The deployment of over a thousand soldiers to Cape Town to help quell gang violence and crime will cost R23.3 million over the next three months.
This is according to President Cyril Ramaphosa, who gave the figures in a letter to Parliament’s Speaker Thandi Modise on Friday.
It was revealed that the government has sent 1 320 soldiers to Cape Town, who will be deployed between 18 July and 16 September in ten priority areas.
Speaking in Parliament, Ramaphosa defended the deployment of soldiers to parts of Cape Town hard hit by ongoing gang violence.
Responding to his budget vote, the President who is also Commander-in-Chief of the SA National Defence Force (SANDF) said the deployment to help with targeted police operations had yielded positive results.
“Soldiers will be deployed to support the police to restore law and order in communities that are being terrorised by gangsterism. We need to save lives,” he is reported by Johannesburg daily The Citizen as saying.
Responding to criticism that soldiers are trained to shoot to kill and had no place in policing operations he said any trepidation should be allayed by the fact that the defence force did not have the same mandate it had pre-democracy.
“Let us be clear the SANDF is not the defence force of old. It’s not an apartheid-type defence force.
“The defence of old was the defence force that went into our townships and used our young people as targets for shooting. This is the defence force of a democratic South Africa, a defence force that has been involved in peace-keeping operations in various parts of the continent and which has played a critical role in supporting the South African police in various crime fighting operations.”
Minister of Police Bheki Cele first announced the deployment of the soldiers during his budget vote speech nearly two weeks ago.
Residents gathered in Manenberg and Hanover Park on the Cape Flats to watch as soldiers assisted police on Thursday afternoon, welcoming the new deployment to an area that officials liken to a war zone.
Bloodshed over the past seven months in mainly poor black and mixed-race areas has killed more than 2 000 people, almost half gang-related, in a city of 4 million, Western Cape provincial officials have said.
Community activists say an increase in the availability of illegal firearms is a factor. Charges have been brought against some police officers accused of diverting weapons to criminal gangs.
Experts also point to a failure by authorities to address deep-seated poverty that persists in many black and mixed-race areas 25 years after white minority rule ended.
“In Cape Town alone there are around 350 000 kids on the streets who are not in school, not in jobs, and they are causing trouble,” said Don Pinnock, a criminologist at the University of Cape Town. “And then the syndicates come in and say we’ll pay you so much to distribute these things, to protect this area, take out those guys.”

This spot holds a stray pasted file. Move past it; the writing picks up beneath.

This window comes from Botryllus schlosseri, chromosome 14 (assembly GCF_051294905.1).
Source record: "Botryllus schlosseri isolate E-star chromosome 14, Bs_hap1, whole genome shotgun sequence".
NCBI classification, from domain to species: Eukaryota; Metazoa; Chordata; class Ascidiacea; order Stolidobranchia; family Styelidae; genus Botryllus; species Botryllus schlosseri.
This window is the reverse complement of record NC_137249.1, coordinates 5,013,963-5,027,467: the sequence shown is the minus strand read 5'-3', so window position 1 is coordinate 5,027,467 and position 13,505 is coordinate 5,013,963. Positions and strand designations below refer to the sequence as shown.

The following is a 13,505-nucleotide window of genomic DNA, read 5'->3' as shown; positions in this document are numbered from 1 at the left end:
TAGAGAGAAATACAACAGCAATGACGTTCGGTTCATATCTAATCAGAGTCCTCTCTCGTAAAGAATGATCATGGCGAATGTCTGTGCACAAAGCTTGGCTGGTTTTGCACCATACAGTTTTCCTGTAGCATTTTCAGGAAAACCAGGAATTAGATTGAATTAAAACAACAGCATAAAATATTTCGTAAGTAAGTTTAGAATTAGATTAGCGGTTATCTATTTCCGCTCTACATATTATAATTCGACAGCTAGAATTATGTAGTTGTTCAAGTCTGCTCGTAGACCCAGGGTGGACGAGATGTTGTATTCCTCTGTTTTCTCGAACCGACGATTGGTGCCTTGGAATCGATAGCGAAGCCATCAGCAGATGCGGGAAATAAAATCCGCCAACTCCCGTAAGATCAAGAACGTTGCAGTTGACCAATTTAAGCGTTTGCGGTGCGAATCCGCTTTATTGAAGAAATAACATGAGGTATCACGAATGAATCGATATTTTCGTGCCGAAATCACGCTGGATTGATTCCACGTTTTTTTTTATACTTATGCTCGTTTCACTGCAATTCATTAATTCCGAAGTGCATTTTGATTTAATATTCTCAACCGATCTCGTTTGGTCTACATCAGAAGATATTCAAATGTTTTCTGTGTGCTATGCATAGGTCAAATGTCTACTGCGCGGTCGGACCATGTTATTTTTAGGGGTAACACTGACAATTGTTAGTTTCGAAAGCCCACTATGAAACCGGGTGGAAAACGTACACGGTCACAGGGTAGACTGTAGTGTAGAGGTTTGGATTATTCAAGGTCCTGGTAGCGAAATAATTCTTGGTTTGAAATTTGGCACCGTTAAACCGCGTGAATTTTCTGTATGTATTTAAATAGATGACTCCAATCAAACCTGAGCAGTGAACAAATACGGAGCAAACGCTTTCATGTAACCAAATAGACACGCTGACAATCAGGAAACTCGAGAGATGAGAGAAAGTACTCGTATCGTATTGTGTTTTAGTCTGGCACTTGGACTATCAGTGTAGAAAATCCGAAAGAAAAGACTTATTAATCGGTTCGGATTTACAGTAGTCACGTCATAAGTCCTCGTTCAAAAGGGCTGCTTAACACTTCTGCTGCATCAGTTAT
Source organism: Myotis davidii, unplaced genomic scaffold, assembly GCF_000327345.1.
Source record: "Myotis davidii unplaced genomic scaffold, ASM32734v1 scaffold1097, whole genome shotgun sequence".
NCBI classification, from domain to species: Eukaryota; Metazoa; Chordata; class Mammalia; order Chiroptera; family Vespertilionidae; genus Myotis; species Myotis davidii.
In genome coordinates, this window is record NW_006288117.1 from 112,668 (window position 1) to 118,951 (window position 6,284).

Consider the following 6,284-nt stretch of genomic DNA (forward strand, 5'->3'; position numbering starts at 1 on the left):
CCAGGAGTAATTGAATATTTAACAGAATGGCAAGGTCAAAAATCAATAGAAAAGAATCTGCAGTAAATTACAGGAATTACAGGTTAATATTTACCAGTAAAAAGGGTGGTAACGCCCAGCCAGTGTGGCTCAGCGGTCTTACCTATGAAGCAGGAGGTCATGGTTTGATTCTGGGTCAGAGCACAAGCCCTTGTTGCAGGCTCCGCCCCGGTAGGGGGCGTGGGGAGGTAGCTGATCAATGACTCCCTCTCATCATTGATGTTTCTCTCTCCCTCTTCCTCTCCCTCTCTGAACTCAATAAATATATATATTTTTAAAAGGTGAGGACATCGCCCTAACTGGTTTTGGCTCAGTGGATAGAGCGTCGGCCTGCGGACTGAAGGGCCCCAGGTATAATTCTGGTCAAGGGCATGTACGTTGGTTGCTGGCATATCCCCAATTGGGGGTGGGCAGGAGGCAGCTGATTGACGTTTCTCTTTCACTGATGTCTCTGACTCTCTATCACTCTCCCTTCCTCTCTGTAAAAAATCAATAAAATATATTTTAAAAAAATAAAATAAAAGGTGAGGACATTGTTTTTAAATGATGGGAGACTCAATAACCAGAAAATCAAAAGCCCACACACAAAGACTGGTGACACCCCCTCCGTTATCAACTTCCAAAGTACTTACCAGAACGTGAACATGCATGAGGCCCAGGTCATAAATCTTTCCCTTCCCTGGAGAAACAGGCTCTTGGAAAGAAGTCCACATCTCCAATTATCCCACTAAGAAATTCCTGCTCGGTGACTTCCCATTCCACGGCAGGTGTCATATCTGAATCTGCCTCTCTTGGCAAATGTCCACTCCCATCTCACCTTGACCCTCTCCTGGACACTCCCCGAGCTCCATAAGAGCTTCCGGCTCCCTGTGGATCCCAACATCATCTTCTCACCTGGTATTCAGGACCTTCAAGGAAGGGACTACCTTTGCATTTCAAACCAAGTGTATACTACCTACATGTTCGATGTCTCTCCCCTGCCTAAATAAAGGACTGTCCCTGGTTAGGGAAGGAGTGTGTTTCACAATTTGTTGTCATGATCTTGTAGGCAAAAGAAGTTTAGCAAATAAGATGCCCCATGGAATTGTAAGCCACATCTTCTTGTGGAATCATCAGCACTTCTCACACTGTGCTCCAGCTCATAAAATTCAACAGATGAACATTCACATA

In the Cape Flats, a patchwork of apartheid-era townships and working class suburbs, high unemployment and drug abuse fuel a violent gang culture.
“If you here, then it’s just about death and innocent people dying,” said Dawn Pieters, whose 17-year-old son Trevor was shot dead by unknown assailants in Manenberg on June 2. “I don’t know even how that gangster that shoots an innocent person feels … Do they even have hearts?”
Stray bullets frequently kill innocent bystanders, police and residents said. Others are shot as part of gang initiations.
In November, Ramaphosa launched a new specialised anti-gang unit in Cape Town in a bid to curb gangland killings, but there has been limited success.
“The army was really the last resort, and we didn’t call for it lightly,” said Albert Fritz, the provincial minister responsible for community safety. “But we’ve seen the escalation of people dying.”
The South African National Defence Force earlier this month announced it would deploy a battalion with support elements to communities in the Cape Flats, including the shantytown of Philippi, where almost a dozen people were killed earlier this month.
Army spokesman Brigadier General Mafi Mgobozi said troops had moved to Khayelitsha on Friday, the largest black shantytown in Cape Town.
In Khayelitsha, tens of thousands of people live cheek by jowl in a squalid sea of shacks – unnumbered homes on nameless streets, perfect conditions for criminals and a nightmare for police.
“Our troops are there to support the police,” Mgobozi said, adding that soldiers would help with checkpoints, controlled searches and patrols. “They determine where we go, and people must understand that.”